By Craig Clarke
January 14, 2021
Good editing is invisible. Bad editing is painfully obvious—usually because the editor has, instead of clarifying the author’s intent, attempted to rewrite in the editor’s own style. Editors are there to remove, rearrange, and altogether improve, not to make the writing their own.
To illustrate this idea, I will take a piece of writing often mocked as purple prose and use both approaches. The author, long dead, will presumably take no more offense at this than at having inspired both a contest for atrocious writing and a beloved cartoon beagle’s creative pursuits.
It was a dark and stormy night; the rain fell in torrents—except at occasional intervals, when it was checked by a violent gust of wind which swept up the streets (for it is in London that our scene lies), rattling along the house-tops, and fiercely agitating the scanty flame of the lamps that struggled against the darkness.
This is the first sentence of Edward Bulwer-Lytton’s novel Paul Clifford. Let’s agree that, while the language is evocative, the sentence itself is in dire need of assistance.
There are two ways to approach this task. The first approach is to completely rewrite the sentence so that it says the same thing but differently. Let’s call this “The Machete Approach” since it involves the near complete deconstruction of the original, and its subsequent reassembly from scratch.
The original contains 58 words. The Machete Approach more than halves that total to 28. The result seems familiar but in no way resembles the original. In fact, it reads much more like I wrote it than Bulwer-Lytton.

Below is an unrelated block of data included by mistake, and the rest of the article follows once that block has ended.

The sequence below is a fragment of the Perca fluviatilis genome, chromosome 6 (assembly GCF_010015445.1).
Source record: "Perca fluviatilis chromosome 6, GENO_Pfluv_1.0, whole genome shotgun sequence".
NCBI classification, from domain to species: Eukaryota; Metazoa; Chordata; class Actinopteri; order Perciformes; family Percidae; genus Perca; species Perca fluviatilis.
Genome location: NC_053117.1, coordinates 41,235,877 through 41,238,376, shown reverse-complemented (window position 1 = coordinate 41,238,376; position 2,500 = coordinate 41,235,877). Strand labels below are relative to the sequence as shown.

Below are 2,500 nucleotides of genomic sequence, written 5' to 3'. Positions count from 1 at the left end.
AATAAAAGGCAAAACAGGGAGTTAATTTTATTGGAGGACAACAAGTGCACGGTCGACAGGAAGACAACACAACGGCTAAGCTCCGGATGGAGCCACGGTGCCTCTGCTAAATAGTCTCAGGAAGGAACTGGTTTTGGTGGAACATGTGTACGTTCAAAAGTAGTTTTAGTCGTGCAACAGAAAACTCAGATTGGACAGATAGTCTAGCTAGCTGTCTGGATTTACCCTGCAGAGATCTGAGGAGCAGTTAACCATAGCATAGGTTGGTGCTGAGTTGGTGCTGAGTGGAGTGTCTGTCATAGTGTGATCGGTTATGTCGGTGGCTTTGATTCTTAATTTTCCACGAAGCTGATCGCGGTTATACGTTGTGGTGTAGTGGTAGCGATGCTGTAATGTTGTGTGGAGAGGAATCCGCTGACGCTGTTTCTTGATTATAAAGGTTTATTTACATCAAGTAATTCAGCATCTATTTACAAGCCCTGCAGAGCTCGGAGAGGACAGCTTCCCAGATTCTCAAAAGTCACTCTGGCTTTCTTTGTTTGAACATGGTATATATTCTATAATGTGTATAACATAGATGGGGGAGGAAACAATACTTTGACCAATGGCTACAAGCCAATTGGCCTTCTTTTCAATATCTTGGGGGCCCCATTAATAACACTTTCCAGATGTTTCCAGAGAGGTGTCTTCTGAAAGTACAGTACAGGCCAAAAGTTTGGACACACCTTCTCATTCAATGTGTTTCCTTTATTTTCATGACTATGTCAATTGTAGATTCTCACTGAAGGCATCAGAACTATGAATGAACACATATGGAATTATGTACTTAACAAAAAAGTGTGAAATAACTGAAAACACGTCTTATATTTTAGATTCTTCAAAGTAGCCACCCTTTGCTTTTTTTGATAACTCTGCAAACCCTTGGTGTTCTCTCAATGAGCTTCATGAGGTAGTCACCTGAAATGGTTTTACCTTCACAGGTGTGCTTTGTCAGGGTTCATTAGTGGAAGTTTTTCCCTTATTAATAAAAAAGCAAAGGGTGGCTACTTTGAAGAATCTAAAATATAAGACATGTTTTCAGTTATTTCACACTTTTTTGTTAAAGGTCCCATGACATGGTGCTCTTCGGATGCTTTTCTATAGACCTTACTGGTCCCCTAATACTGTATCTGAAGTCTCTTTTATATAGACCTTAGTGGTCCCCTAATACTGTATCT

The better approach is to gently improve the flow and clarity while retaining the author’s voice. Let’s call this “The Razor Approach,” since it involves paring extraneous words and phrases while retaining the author’s distinctive voice and style.
Figure 2. The Razor Approach
This second approach is gentler than the first, preserving more of the original word order and choice while still streamlining the content and lowering the word count to 37. More work could still be done, but that begins to encroach on the author’s domain.
Beginning editors sometimes forget that, in the end, it is the author’s name that goes on the work. I’ve learned to think of my edits as suggestions—especially since the writer is not obliged to accept them—so as to not take any rejections personally. (After all, it is the author’s prerogative to be wrong.)
Sometimes, rewriting is necessary. When this is the case, offer recommendations for improvements but leave the changes to the writer. An editor who spends more time with a machete than a razor needs to find some other creative expression than chopping up someone else’s brainchild . . . such as writing an article about editing, perhaps?
This article was originally published by ACES: The Society for Editing.
With meticulous attention to detail, Craig is a proofing guru and copyeditor—a true wordsmith with a pun for all occasions. He loves to learn new things, so he’s always reading and welcomes recommendations. He can be crotchety, but his wonderful wife and two amazing kids keep him from descending into full curmudgeonhood. He appreciates that.View our Team